The first night I trusted my puppy…was a mistake.
Once upon a time, I thought it would be a great idea to get a puppy. Looking back, I wasn’t ready. Mostly, I wasn’t ready for all the poop. And all the vomit. Rosie was a rambunctious little shepherd mix, which presented its own problems, but it seemed like she constantly had fluids coming out of her body. Apparently a puppy has bladder control for the equivalent of one hour to every month – so a 3-month-old can hold it for three hours. But I didn’t take the warning.
For the first two months after I adopted her, she slept in a crate in my bedroom while my older dog Daisy slept next to me in bed. This started making me feel guilty as I could see that Rosie was feeling left out. So, one night, when she was about 6 months old, I let her sleep with us. “She can hold it for six hours!” I thought. Sometime around 5 a.m., I heard a wretched sound in the living room. I turned on the lights and found what had to be the absolute most disgusting diarrhea I’d ever seen in my life all over the tan carpet. Luckily, I had a wet vac, but it was just thick enough that it required me to first do a little hand cleaning. I held my breath, as I almost vomited from the smell numerous times. Finally, I was able to move on to the wet vac. I was happy to put this all behind me. I entered back into my bedroom after taking the bag of diarrhea outside. I was greeted by Rosie vomiting on my pillow. “Laundry time, it is,” I thought.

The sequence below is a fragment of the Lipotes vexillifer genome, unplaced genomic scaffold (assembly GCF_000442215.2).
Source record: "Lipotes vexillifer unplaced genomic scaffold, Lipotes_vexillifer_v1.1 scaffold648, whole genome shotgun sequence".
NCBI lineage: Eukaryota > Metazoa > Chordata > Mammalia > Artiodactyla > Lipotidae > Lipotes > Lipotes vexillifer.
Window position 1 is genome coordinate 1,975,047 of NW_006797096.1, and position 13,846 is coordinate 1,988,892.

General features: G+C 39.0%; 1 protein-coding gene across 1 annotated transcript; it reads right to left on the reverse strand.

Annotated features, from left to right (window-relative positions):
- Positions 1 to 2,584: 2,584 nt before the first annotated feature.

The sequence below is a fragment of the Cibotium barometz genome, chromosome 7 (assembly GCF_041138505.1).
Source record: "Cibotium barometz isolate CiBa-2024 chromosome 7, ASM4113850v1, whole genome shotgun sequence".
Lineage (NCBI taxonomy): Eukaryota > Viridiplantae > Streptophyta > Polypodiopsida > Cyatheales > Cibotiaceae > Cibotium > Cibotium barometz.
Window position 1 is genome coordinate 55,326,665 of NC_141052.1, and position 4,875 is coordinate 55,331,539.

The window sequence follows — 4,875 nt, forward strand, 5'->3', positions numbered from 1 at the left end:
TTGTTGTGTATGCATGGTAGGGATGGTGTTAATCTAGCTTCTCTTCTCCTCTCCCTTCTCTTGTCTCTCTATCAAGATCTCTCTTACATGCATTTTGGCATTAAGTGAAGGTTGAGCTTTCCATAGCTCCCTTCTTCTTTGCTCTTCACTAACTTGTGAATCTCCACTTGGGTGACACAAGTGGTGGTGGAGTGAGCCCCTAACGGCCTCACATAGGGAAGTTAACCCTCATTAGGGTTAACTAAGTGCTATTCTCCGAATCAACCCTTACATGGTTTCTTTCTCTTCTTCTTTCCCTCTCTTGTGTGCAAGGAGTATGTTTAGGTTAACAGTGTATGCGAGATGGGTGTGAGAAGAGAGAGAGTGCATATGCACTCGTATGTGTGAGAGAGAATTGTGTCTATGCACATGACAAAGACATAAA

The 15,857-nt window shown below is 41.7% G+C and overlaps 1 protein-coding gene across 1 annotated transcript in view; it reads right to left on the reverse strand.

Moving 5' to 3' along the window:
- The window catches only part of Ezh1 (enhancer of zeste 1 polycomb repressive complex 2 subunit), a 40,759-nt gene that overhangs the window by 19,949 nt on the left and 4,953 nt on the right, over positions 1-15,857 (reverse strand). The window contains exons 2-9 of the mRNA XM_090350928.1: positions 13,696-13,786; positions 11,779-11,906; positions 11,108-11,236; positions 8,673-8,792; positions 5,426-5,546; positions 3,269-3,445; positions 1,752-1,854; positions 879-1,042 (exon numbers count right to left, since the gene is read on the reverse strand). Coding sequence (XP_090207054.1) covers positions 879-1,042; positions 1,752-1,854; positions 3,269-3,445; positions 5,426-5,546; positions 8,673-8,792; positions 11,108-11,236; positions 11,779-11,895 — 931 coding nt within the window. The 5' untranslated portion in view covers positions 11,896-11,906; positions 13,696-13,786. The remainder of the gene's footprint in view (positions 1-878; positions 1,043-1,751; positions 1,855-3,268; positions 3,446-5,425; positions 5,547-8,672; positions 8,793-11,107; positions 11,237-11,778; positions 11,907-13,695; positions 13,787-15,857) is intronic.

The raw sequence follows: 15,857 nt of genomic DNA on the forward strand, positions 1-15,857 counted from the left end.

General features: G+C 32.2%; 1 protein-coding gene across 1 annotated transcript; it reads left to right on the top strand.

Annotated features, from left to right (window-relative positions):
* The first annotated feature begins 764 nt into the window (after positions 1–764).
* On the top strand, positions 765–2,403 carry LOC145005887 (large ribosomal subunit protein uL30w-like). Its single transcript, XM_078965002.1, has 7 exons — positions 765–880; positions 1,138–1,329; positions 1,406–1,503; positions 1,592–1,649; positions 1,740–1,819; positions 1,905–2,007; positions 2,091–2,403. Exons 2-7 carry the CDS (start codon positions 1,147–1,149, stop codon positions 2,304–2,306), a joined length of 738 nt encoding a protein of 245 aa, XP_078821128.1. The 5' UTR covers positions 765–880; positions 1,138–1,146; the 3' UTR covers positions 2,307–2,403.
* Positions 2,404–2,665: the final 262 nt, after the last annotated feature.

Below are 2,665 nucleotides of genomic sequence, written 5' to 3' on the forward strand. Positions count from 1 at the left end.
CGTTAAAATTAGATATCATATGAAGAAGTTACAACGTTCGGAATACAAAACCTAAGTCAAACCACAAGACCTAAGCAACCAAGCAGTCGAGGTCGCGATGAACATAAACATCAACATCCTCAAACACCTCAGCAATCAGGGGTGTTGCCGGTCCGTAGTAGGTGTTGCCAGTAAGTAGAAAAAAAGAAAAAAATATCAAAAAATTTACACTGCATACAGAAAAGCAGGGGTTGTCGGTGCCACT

That was a rough night. I’m pretty sure I cried. But looking back, I realize that this unfortunate set of events was just part of a process of learning to trust my new puppy. I gave her too much too soon. As the weeks and months progressed, I learned to give a little bit at a time and celebrate small victories. Here are some things that helped me:
Using Graduated Goodbyes
Don’t expect to let your puppy out of her crate one day and leave her to her own devices without you for hours at a time. Try 15 minutes and see what happens. If it goes well, try 30 minutes then an hour, and so on. You might experience setbacks here and there, but this is the best way to set you and your puppy up for success. When you return from your mini goodbyes, make sure to use positive reinforcement to let your dog know how well they did.
Investing in Bitter Apple Spray
Most puppies like to chew. Rosie once chewed my $80 Macbook cord. Another time, she destroyed a mini-pumpkin (this was actually a bit comical, as she had the innards of the pumpkin hanging from her mouth and the remnants of the small gourd between her front legs when I caught her orange pawed).
There are ways to deter puppies from chewing, however. Bitter Apple is a spray that can be found at your local pet store. Just spray it on anything that you’re afraid of your puppy chewing. Once they try, they’ll be disgusted by the taste and think again. Problem solved.
Keeping Your Puppy Busy
Boredom breeds bad behavior. Make sure your puppy is getting enough exercise, first and foremost. To keep their minds active, also consider buying puzzle toys that force them to work for treats. This will keep their mind away from mayhem.
Reinforcing Potty Behavior
Your puppy should be very clear on how to alert you that they need to potty. Make sure you are consistent on this one. Here’s one way to teach your pup to alert you.